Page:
At the SIGGRAPH conference, NVIDIA CEO Jen Hsun Huang revealed the company’s NVIDIA Turing GPU architecture. A powerful graphics processor, the Turing makes use of a dedicated RT Core hardware which focuses on real-time ray tracing and AI.
The process of ray tracing produces realistic lighting within a short period time. Such a feat is typically difficult due to the process being resource-intensive when rendered in real time. Hence, NVIDIA is calling the Turing GPU the world’s first ray-tracing GPU due to its outstanding performance.
According to NVIDIA, Turing renders ray tracing 25 times faster than old Pascal technology. The processor is capable of figuring out how light and sound navigate 3D environments, producing a realistic effect. The Turing GPU is also the first graphics card to be announced with Samsung’s new GDDR6 RAM, which will help improve the efficiency of data transfers.
The Turing GPU’s primary objective isn’t for games, however. Instead, it’s an effective processor to make GPU-intensive workstations perform even better. Think movie CGI and the modeling of new products, such as the Porsche shown in NVIDIA’s demo.
With the help of Epic Games’ Unreal Engine 4, NVIDIA was able to give an updated showcase of the Reflections demo that was shown at the past Games Developers Conference.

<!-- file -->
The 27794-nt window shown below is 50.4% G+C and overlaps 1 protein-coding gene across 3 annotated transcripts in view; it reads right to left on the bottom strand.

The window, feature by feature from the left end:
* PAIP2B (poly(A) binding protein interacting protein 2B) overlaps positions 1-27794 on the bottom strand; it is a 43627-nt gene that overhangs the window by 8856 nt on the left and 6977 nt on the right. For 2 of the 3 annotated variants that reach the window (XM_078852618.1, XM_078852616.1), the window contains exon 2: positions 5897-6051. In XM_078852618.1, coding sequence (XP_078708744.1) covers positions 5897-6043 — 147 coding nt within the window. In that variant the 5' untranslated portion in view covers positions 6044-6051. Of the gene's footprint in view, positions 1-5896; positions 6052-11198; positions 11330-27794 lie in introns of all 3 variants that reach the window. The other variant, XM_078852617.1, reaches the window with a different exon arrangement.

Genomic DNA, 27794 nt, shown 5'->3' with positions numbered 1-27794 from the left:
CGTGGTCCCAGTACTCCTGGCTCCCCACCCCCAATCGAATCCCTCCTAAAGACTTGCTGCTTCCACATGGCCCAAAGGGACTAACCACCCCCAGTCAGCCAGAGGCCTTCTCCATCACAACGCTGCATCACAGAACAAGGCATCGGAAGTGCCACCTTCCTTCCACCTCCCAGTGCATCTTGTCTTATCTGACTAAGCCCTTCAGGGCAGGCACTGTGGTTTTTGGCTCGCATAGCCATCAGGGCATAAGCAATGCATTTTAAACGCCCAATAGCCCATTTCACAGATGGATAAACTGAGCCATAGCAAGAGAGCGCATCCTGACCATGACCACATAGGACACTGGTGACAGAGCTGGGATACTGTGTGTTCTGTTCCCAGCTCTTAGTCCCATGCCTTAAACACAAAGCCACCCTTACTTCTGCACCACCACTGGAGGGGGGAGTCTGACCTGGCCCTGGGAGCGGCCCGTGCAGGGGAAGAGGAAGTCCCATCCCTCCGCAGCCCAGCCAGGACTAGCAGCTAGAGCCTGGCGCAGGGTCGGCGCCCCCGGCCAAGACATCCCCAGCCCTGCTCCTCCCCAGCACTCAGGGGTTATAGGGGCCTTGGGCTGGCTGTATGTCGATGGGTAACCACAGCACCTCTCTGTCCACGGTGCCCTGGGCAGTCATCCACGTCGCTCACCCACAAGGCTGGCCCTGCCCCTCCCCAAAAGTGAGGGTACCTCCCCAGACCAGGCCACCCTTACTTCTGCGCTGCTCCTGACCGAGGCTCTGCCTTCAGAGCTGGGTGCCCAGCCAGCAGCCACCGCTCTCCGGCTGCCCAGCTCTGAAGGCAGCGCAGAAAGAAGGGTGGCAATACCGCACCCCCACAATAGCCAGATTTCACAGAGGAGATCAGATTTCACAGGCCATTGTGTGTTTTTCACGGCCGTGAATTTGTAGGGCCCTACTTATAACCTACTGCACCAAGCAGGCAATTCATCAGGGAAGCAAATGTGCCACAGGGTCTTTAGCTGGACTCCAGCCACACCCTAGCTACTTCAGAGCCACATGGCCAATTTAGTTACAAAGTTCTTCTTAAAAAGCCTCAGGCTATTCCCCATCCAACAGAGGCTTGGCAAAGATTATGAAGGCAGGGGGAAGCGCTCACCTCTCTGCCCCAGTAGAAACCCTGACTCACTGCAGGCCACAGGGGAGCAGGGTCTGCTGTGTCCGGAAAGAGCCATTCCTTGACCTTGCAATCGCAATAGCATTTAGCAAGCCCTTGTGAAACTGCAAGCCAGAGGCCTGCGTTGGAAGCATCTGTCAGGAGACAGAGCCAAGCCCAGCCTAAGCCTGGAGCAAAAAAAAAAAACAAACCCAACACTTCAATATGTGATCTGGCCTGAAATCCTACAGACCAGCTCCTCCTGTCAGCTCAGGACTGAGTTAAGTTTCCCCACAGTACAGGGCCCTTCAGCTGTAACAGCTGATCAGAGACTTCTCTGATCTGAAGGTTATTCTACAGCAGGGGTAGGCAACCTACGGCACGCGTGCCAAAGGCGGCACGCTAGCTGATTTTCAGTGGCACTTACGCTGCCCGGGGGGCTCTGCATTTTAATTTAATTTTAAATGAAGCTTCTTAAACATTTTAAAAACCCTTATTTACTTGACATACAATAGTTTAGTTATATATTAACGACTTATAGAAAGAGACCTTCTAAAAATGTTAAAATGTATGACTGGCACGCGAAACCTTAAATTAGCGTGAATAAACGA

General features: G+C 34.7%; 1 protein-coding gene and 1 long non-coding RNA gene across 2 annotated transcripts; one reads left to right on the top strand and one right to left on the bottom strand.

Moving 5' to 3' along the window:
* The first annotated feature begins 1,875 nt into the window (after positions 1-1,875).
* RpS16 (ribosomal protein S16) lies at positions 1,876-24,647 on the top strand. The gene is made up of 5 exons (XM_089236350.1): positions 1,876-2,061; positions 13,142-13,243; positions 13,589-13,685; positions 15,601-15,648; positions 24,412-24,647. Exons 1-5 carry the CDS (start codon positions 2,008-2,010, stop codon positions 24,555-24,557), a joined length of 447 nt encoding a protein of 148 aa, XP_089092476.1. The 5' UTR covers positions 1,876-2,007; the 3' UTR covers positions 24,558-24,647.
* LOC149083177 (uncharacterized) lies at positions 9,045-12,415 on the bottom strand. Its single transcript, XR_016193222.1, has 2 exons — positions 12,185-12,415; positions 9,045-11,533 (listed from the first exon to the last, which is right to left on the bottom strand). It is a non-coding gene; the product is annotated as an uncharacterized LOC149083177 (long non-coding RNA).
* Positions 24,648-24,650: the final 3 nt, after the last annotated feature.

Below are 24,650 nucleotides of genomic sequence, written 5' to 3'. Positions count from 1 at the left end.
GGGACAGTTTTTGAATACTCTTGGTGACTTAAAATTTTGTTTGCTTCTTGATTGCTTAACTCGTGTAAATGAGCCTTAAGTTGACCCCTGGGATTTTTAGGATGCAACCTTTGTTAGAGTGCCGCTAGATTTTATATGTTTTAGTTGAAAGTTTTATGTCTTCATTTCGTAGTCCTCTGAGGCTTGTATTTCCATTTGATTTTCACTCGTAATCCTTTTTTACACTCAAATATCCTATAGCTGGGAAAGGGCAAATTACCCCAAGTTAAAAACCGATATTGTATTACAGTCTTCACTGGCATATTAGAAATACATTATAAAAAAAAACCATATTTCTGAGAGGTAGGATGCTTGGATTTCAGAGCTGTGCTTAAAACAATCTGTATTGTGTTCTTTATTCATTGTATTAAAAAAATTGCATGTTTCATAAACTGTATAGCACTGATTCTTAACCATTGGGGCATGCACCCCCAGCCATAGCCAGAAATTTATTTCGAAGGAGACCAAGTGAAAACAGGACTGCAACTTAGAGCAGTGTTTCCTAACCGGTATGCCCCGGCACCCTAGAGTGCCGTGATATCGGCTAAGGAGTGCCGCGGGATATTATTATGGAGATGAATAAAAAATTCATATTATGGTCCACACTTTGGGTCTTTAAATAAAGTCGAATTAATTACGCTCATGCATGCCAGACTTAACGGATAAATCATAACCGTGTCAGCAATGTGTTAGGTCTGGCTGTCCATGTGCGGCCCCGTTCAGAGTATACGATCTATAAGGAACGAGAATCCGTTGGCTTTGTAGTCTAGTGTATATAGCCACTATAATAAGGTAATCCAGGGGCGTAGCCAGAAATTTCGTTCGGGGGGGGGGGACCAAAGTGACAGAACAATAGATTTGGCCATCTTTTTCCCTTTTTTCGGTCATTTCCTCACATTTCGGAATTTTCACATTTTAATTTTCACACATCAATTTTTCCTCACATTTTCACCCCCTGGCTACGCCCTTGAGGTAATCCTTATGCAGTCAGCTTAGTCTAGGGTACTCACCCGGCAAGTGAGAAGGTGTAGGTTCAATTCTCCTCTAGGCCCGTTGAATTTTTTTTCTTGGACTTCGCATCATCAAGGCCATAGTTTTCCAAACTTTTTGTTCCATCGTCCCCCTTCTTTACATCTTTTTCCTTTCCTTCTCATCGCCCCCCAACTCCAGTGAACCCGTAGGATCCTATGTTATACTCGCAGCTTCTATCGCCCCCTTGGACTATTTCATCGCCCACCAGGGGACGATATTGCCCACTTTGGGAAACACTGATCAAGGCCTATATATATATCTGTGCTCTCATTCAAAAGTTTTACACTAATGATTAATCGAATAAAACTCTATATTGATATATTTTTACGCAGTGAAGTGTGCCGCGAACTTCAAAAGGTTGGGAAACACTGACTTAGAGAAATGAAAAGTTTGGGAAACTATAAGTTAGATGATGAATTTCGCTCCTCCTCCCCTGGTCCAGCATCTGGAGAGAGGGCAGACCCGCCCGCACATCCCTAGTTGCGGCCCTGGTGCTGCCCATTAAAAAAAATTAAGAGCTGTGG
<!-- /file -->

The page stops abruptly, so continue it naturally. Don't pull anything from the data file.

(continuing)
The first demo of Reflections previously ran on a workstation with four older Volta GPUs. This time, however, only a single Turing GPU was required to run the demo in real-time.
Following this reveal, NVIDIA announces three graphics cards which will use the Turing GPU architecture. Expect these processors to launch in the fourth quarter of 2018. The Quadro RTX 5000, 6000, and 8000 will set you back for $2,300 (RM9,436), $6,300 (RM25,846), and $10,000 (RM41,025), respectively, with the 8000 packing as much as 48GB of RAM. Additionally, an RTX server is also on the cards for those wanting more flexibility. This will provide datacenter-style access to multiple users for the single GPU, at a currently unknown price.